Discrimination and Harassment
Discrimination and harassment claims often increase in a down economy. Learn the proper techniques for conducing proper workplace harassment investigations, providing sexual harassment training, and more to reduce claims of employment discrimination and preventing sexual harassment in the workplace.
If you’re a federal contractor or subcontractor, now’s a good time to make sure your compensation practices are free from race, sex or age discrimination. The Office of Federal Contract Compliance Programs has ramped up its investigation tactics to root out compensation discrimination.
Is a male employee complaining about behavior you would clearly see as sexual harassment if the employee were a woman? If so, do something about it.
It’s a good standard policy: The person (or persons) who made the hiring decision should also take part in any firing decision. That way, the employee can’t argue that discrimination based on an obvious protected characteristic like race, sex or handicap must have been at work.
Employees who claim discrimination sometimes fill out EEOC complaint forms before they hire an attorney. That means they often fail to correctly mark the boxes that indicate the type of discrimination they are alleging. Fortunately, courts won’t allow claims for other forms of discrimination if an unchecked box on the form covered the claim the employee later asserts.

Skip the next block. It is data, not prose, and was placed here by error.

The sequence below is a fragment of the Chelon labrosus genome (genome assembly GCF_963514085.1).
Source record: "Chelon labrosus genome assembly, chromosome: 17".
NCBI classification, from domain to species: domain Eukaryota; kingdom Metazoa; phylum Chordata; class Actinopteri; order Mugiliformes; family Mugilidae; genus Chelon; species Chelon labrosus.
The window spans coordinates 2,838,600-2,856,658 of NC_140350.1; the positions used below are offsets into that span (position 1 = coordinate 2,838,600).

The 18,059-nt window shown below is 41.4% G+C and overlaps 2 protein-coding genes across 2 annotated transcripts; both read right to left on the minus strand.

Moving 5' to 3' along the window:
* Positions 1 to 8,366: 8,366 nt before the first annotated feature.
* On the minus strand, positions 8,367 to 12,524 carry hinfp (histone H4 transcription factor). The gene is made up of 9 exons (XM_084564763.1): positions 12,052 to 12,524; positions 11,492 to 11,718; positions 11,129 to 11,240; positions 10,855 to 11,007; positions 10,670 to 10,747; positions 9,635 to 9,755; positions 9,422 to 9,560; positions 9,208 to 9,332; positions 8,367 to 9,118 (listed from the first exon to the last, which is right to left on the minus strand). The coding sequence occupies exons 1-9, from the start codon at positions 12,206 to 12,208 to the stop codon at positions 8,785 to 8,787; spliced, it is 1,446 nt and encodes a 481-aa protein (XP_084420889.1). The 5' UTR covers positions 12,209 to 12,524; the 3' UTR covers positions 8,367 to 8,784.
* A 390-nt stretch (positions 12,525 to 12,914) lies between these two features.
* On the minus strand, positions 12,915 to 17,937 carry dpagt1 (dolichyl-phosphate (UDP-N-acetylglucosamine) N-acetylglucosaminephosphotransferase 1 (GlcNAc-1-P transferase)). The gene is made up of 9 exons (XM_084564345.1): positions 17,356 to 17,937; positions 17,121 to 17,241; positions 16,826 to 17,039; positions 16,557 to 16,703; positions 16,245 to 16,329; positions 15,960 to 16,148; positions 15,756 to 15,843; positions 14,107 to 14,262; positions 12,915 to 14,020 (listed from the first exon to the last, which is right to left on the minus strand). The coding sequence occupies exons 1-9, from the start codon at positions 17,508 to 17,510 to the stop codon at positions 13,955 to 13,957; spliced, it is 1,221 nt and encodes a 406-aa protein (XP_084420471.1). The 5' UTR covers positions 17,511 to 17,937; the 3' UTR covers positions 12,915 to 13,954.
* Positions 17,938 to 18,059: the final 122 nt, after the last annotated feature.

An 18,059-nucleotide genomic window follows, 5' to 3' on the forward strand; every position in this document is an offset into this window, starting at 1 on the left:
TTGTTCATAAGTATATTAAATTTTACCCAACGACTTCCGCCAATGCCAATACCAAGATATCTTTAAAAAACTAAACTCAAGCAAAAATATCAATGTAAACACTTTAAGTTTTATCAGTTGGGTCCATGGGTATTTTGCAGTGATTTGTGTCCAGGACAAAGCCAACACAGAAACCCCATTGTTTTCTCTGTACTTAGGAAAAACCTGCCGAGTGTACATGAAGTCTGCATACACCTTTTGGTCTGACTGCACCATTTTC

If you place an older worker who has complained about age discrimination on a performance improvement plan that is essentially impossible to complete, watch out! You’re setting yourself up to pay out huge punitive damages—even if the employee winds up winning just a modest retaliation verdict.
You can’t fire everyone who makes a stupid comment—or even two. But you also can’t ignore insensitive or offensive speech, just hoping for the best. The best approach is direct: Pull the employee aside and explain that neither you nor the company tolerate racist, sexist, ageist or other offensive comments ...
Eighteen states and the District of Columbia have laws protecting the unemployed from discrimination. The EEOC has investigated bias against the unemployed and warns employers they could face disparate-impact discrimination lawsuits if screening out the unemployed hurts women and minorities more than other groups.
PBM Graphics, a Research Triangle printing firm, has agreed to settle a national-origin EEOC discrimination claim filed by temporary workers who claim the firm unfairly favored Hispanic temps over non-Hispanics.
When an employee complains about sexual harassment and suddenly finds herself under scrutiny—and sees her schedule changed—she may have a retaliation case.
Employees asking for ADA disability accommodations often end up providing very private details about their health. Carefully guard that information so only those who have a real need to know about it are privy to the employee’s condition. That means you should establish a strict protocol for distributing health-related information.